Dealing with Fear in Your Writing Life

Fear can cause writer’s block. It can chase you off the path. Being an author, or an artist for the matter, is…challenging. The past couple of months have been rough for me. Most days, I wonder why anyone would choose to be a writer. “Success” can take years. The fear sets in while you’re waiting.

  1. You’re not on the wrong path– You want to make a living off your books or, at the very least, sell enough to pay bills. You aren’t so you start to fear you’ve chosen the wrong path. Maybe you should quit. I’ve been searching for a job for months with no success. There’s little money coming in from book and photo sales. Often I’ve thought I should give up this writing/running my own business stuff and focus 100% on a “normal” career. Seems like a logical thing to do.

    I think of it this way, I have 11 published books and 8 years spent marketing my brand. All that will go to waste if I quit now. You put a lof of effort into publishing your book. Don’t quit because things aren’t going the way you expected.

    Besides, I’ve sold books and I’ve gotten great reviews. I’m just not selling as much as I would like. The writing life can be a pain but I love what I do. Just because the money is trickling, and I mean trickling, in doesn’t mean you chose the wrong path. This is normal. You’ve heard of the starving artist. It’s not just some romantic notion. It’s hard to earn a living from selling art. 

  2. Losing followers is normal Most of you know how much I love social media. Recently, I realized I’d gotten it in my head that I need to post every day, several times a day or I’d lose all of my followers. Turns out, that’s not true, not all the time.

    I used to tweet 5 times a day. I cut it back to 3 sometimes 2 and it made no difference. I’m active on Facebook but I don’t post as often as I used to. Didn’t change anything. Instagram is different, though. I skipped one day of posting and lost like 10 followers. I consoled myself by saying, if they jumped ship after one day then they weren’t that interested in my content and therefore, not my audience.

    I don’t particularly care about unfollowers anymore. I just unfollow them and move on. Don’t waste your bandwidth on them. Getting unfollowed is like getting a one-star review. It’s going to happen. It will suck but don’t stress too much over it. 

  3. Dark stories can lead to a dark imagination. Read something fluffy once in a while– When you write dark fiction, you’re, most of the time, torturing your characters physically and emotionally. That’s not something I ever get used to. I could write lighter stories but they aren’t as much fun.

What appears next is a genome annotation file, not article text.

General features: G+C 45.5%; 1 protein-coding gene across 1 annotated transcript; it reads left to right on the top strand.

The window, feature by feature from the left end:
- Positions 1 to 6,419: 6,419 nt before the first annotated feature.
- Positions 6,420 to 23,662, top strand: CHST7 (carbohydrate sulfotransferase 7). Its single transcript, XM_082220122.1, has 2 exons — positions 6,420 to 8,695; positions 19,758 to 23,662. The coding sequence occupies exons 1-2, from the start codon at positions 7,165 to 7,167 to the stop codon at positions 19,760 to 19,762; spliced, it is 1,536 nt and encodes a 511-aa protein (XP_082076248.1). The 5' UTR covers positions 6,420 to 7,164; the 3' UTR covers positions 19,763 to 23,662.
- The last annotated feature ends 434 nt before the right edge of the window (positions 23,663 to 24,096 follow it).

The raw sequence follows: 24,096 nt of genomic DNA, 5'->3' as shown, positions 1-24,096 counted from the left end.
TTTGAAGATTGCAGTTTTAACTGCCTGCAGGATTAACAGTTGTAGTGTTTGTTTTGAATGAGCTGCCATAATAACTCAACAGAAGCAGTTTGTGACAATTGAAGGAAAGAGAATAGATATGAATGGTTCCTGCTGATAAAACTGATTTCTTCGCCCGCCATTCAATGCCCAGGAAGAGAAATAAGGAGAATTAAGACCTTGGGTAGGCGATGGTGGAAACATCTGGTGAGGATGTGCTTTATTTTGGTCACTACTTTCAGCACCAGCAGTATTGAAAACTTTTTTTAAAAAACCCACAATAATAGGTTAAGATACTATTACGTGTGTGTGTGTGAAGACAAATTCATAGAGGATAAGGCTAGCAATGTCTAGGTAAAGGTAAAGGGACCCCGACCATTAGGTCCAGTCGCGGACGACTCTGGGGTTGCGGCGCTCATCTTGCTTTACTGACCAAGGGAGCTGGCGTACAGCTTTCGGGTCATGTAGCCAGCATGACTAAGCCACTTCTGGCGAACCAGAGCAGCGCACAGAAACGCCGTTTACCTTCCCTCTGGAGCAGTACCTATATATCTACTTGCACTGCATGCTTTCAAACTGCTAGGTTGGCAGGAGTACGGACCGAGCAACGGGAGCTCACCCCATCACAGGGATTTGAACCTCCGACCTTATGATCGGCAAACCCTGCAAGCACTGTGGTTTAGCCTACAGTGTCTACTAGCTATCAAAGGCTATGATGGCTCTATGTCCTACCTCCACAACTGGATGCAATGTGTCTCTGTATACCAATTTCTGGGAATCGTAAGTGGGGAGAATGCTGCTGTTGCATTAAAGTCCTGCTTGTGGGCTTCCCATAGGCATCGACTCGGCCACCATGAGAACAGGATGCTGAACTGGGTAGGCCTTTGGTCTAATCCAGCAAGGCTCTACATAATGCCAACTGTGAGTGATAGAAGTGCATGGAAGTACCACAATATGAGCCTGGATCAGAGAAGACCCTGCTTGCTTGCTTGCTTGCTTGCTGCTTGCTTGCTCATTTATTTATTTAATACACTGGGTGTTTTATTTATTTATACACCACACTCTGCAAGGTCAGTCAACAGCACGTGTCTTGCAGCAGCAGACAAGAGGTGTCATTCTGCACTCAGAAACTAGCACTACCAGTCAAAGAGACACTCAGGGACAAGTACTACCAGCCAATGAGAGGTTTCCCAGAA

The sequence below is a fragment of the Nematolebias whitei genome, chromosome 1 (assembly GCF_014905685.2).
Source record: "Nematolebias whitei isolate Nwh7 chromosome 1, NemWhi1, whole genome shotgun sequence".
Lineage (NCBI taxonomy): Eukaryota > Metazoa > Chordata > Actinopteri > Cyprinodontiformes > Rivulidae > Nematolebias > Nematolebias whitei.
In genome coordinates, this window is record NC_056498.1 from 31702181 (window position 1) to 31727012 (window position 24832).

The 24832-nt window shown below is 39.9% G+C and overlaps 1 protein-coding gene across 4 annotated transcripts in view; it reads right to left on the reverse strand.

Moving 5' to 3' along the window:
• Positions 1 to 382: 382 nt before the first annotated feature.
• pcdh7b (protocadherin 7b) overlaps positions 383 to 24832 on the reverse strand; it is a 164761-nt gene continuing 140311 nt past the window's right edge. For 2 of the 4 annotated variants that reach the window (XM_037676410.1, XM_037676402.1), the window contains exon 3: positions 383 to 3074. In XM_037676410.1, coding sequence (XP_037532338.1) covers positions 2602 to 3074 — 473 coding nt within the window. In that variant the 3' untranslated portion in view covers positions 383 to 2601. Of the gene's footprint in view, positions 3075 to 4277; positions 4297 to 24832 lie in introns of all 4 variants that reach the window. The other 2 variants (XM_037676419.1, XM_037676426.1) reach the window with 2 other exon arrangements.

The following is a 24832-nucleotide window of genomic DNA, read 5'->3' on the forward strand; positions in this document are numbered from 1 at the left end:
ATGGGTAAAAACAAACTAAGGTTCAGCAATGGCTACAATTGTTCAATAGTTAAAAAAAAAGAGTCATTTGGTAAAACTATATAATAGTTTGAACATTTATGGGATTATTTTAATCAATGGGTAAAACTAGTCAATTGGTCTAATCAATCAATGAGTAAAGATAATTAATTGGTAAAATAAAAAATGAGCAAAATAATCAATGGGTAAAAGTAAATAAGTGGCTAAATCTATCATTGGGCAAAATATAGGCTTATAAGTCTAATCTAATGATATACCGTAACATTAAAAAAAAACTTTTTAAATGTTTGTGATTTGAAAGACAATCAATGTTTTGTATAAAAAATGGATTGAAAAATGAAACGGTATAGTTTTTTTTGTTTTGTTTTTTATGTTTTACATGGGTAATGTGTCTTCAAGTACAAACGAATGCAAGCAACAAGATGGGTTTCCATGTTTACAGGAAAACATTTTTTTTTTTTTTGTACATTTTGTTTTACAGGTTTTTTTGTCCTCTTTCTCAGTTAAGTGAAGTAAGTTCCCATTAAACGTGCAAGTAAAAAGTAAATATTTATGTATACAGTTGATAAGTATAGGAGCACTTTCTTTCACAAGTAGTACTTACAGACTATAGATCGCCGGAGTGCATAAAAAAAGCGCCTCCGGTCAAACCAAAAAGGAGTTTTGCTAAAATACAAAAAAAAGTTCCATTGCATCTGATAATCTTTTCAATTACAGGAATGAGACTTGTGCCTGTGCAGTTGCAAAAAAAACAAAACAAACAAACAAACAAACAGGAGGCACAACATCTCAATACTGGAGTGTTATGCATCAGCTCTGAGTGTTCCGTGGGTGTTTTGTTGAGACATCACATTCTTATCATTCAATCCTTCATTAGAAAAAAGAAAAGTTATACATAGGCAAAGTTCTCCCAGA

The problem with writing dark stories, at least for me, is I scare myself just by simply commuting into Manhatten, imagining all the bad things that could happen to my train. My dreams are really weird. I start thinking all these dark stories are messing with my mind and I need to stop.

    I combat this by taking breaks from reading and watching dark stuff. I’ll read a story with the right amount of fluff. Certain parts don’t often make sense but overall, the story is enjoyable and relaxing. I also have soothing sounds playing while I sleep. One of my favorite apps is Relaxing Melodies. Take a break from the dark stuff every now and them. 

  4. Don’t be afraid to dream big You hear often that it’s impossible to be a full-time author. so you don’t even try or you keep your dreams realistic. I have a habit of doing this, been trying to stop. When someone talks about how my book would make a great movie, my response is usually, “that’s not going to happen.” I didn’t dream of becoming a bestselling author because I knew the facts.

    I wasn’t being realistic. I was shielding myself from potential hurt. Those dreams aren’t impossible but they’re at the far end of possible. Right up there with winning a million dollars. There is nothing wrong with dreaming your book gets turned into a movie. There’s nothing wrong with wanting to be a bestselling author. It’s good to be realistic but that doesn’t mean your dream is out of reach. Look what happened to Fifty Shades of Grey. These days it’s not impossible to live off of your art but it can take years, a lot of work and a great deal of planning. 

I didn’t include fear of rejection/negative reviews on purpose. I also thought of adding fear of my upcoming book not selling. I haven’t sold a book in months. I’m not afraid of that anymore. Between my writing, photography and design, I’ve been rejected so often I’ve gotten used to it. Rejection and no sales still hurt but I’m not afraid of them. They come with this life.

There is always hope.

“It is impossible to live without failing at something, unless you live so cautiously that you might as well not have lived at all, in which case you have failed by default.” J. K. Rowling

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